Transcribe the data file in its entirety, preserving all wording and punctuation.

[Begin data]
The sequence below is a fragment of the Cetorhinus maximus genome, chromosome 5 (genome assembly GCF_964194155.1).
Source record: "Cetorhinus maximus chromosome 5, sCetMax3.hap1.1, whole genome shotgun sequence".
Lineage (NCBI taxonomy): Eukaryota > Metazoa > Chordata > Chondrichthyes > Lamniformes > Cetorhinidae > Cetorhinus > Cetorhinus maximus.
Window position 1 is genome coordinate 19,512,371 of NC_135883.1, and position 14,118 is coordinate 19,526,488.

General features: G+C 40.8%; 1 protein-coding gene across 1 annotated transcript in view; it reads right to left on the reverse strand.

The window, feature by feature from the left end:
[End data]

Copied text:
The sequence below is a fragment of the Cetorhinus maximus genome, chromosome 5 (genome assembly GCF_964194155.1).
Source record: "Cetorhinus maximus chromosome 5, sCetMax3.hap1.1, whole genome shotgun sequence".
Lineage (NCBI taxonomy): Eukaryota > Metazoa > Chordata > Chondrichthyes > Lamniformes > Cetorhinidae > Cetorhinus > Cetorhinus maximus.
Window position 1 is genome coordinate 19,512,371 of NC_135883.1, and position 14,118 is coordinate 19,526,488.

General features: G+C 40.8%; 1 protein-coding gene across 1 annotated transcript in view; it reads right to left on the reverse strand.

The window, feature by feature from the left end: